We could see why after driving a blue Corolla S Premium and a red LE Premium.
With the LE, these finely tined 16-inch alloy wheels start being standard on the LE Plus.
The S’s larger 17-inch alloys are also on the same pay schedule – they start as standard with the S Plus. Both the base LE and S have steel wheels for the skinflints.
This fine trim differentiation is part of the Corolla’s pull – there’s one for everybody. That is, unless you’re looking for something truly sporty.
That’s where the brakes slam on for car enthusiasts. The Corolla is known to be from the middle of the road, even in its sporty S form.
This strategy clearly works, because the Corolla is a sales topper. So with this review, let’s honor the Corolla’s carefully constructed mass appeal while poking Toyota to try for more of an emotional connection.
The S is off to a good start. The contrasting front-end detailing is striking.
Meanwhile, the LE is more reserved. The wheels do much to spruce it up.
Entry price for the most basic Corolla L is $17,775, including the $825 destination charge. The base L has a choice of a six-speed manual or an antiquated four-speed manual.
The L has Bluetooth as standard. Remote unlocking is a $199 option, and a backup camera isn’t available at all.
The LE’s three trim levels (base, Plus and Premium) are duplicated in the LE Eco line, which improves the LE’s fuel mileage from 29 mpg city/38 mpg highway to 30 city/42 highway.
Between the base LE and LE Eco, the main differences are the Eco’s rear spoiler and tires that are smaller and skinnier.The LE is $19,390, and the Eco adds $795 to that total.
Like the base L, only the mid-level S Plus is available with a six-speed manual transmission. Having only one of three of the sporty versions available with a stick would seem to undermine the S trim’s mission, but Toyota apparently has its own logic around this. The S starts at $20,020.
Something more serious is coming for 2016 – the Corolla Special Edition, which has unique blackout 17-inch wheels and paddle shifters. Yep, that means no manual transmission on this one. Only 8,000 will be made in the last five months of 2015.
All Corollas have a four-cylinder engine that displaces 1.8 liters. The Eco has “Valvematic” technology, which Toyota says has a broader range of variable valve timing. The bears out to a slightly higher compression ratio (10.6:1 vs 10.0:1) and slightly less torque and a bit more horsepower at a higher point in the rev range. So basically, the Eco is designed to run long and lean.
The 132-hp unit in both LE and S test cars was adequate enough, but there was nothing about its power or engine note that made you want to go faster.
Handling is helped in the S by a stiffer suspension, but the steering remains the same, with a languid 3.19 turns lock-to-lock. The on-center vagueness will prevent you from sneezing into the oncoming lane, but it also contributes to a larger-car laziness that you wouldn’t expect from a compact.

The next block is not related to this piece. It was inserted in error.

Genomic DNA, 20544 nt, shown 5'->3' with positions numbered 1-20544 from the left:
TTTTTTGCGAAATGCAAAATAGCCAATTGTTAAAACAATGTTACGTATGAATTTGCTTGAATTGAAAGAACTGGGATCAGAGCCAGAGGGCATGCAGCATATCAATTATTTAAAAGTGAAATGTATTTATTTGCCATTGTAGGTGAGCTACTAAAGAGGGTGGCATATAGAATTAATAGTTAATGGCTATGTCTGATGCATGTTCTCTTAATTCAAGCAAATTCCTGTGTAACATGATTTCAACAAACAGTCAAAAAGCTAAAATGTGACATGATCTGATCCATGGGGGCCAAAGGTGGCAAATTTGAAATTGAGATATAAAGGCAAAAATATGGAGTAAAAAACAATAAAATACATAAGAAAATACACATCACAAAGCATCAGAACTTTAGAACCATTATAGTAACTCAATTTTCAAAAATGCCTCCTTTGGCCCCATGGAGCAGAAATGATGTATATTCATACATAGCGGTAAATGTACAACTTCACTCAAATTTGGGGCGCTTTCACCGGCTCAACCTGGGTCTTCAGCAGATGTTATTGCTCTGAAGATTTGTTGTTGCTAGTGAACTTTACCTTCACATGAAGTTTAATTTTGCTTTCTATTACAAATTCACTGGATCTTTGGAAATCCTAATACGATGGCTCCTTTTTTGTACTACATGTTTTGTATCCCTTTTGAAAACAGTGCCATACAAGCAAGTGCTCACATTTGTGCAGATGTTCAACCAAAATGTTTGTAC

Inside, the front seats are very comfortable. The S Premium’s seats have SofTex trim, which is a pleasingly heavy vinyl that can also get hot if you’re prone to a sweaty back.
The Corolla S Premium has a standard eight-way driver’s power seat. The delight here is that the bottom cushion tips up in front for a true buckety feel. That’s absent from most new cars, where that lack of thigh rake can have you feeling like you’re sitting on a stool.
The rear seat has a large-car-like 41.4 inches of rear leg room, which taller riders will utilize as they scrunch down to clear their heads from the 37.1 inches of max headroom.
As usual, Toyota hits the mark with heated seats and all the right tech connections.
The bluff-faced dashboard is attractive and functional. It is mounted quite high, to the point where you must peer over it when cresting steep hills.
Gauges are easily readable…
…and the steering wheel controls are logical. I bristled at the fake stitching that ran through the interior, but my passengers were less critical of it.
Overall, the Corolla is refreshing for what it plainly offers, which is basic transportation with varying amounts of flair. You’d opt for a Mazda3 or Civic Si if you wanted a more flavorful driving experience, but that’s not where the masses are.
Corollas are where the masses are, and a spin in a couple of them is enough to engender respect for the product, along with the hope that Toyota will apply its engineering talents to a compact car that makes more than our checkbooks sing.
2015 Toyota Corolla S Premium
Base Price: $22,905
Price As Tested: $24,659
Paint Protection Film: $395
Illuminated Door Sill Enhancements: $309
Carpet Floor Mats & Trunk Mat: $225
Destination Charge: $825
Supportive eight-way bucket seats in the S Premium
Unsporty S personality
Ribbons of fake interior stitching
Limited manual transmission availability